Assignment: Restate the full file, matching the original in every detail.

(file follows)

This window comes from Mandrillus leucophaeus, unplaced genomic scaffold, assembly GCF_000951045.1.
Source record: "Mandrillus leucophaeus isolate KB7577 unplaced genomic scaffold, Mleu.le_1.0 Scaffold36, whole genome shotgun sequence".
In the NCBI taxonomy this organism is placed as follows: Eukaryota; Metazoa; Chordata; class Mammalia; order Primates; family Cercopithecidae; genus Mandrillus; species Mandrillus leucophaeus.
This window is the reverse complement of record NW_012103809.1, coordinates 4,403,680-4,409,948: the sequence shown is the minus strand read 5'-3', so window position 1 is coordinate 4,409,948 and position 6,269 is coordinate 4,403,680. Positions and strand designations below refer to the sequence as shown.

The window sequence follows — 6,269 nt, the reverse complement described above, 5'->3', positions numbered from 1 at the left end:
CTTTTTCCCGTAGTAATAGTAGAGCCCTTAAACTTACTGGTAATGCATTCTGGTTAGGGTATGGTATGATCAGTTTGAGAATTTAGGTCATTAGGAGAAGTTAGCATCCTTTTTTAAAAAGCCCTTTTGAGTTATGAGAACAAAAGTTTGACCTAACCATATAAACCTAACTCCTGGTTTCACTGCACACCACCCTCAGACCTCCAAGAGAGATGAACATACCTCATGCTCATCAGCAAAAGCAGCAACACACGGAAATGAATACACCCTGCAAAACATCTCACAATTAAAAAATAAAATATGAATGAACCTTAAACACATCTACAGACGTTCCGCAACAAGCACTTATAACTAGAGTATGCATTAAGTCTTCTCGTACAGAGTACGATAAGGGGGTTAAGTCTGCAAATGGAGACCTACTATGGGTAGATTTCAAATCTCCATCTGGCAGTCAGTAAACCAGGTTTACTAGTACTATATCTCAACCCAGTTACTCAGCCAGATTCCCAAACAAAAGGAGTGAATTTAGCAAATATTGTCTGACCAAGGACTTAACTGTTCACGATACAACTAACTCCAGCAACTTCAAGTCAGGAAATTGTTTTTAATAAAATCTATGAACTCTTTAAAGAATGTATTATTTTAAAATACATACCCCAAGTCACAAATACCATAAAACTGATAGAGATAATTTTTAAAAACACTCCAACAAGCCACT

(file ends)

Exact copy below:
This window comes from Mandrillus leucophaeus, unplaced genomic scaffold, assembly GCF_000951045.1.
Source record: "Mandrillus leucophaeus isolate KB7577 unplaced genomic scaffold, Mleu.le_1.0 Scaffold36, whole genome shotgun sequence".
In the NCBI taxonomy this organism is placed as follows: Eukaryota; Metazoa; Chordata; class Mammalia; order Primates; family Cercopithecidae; genus Mandrillus; species Mandrillus leucophaeus.
This window is the reverse complement of record NW_012103809.1, coordinates 4,403,680-4,409,948: the sequence shown is the minus strand read 5'-3', so window position 1 is coordinate 4,409,948 and position 6,269 is coordinate 4,403,680. Positions and strand designations below refer to the sequence as shown.

The window sequence follows — 6,269 nt, the reverse complement described above, 5'->3', positions numbered from 1 at the left end:
CTTTTTCCCGTAGTAATAGTAGAGCCCTTAAACTTACTGGTAATGCATTCTGGTTAGGGTATGGTATGATCAGTTTGAGAATTTAGGTCATTAGGAGAAGTTAGCATCCTTTTTTAAAAAGCCCTTTTGAGTTATGAGAACAAAAGTTTGACCTAACCATATAAACCTAACTCCTGGTTTCACTGCACACCACCCTCAGACCTCCAAGAGAGATGAACATACCTCATGCTCATCAGCAAAAGCAGCAACACACGGAAATGAATACACCCTGCAAAACATCTCACAATTAAAAAATAAAATATGAATGAACCTTAAACACATCTACAGACGTTCCGCAACAAGCACTTATAACTAGAGTATGCATTAAGTCTTCTCGTACAGAGTACGATAAGGGGGTTAAGTCTGCAAATGGAGACCTACTATGGGTAGATTTCAAATCTCCATCTGGCAGTCAGTAAACCAGGTTTACTAGTACTATATCTCAACCCAGTTACTCAGCCAGATTCCCAAACAAAAGGAGTGAATTTAGCAAATATTGTCTGACCAAGGACTTAACTGTTCACGATACAACTAACTCCAGCAACTTCAAGTCAGGAAATTGTTTTTAATAAAATCTATGAACTCTTTAAAGAATGTATTATTTTAAAATACATACCCCAAGTCACAAATACCATAAAACTGATAGAGATAATTTTTAAAAACACTCCAACAAGCCACT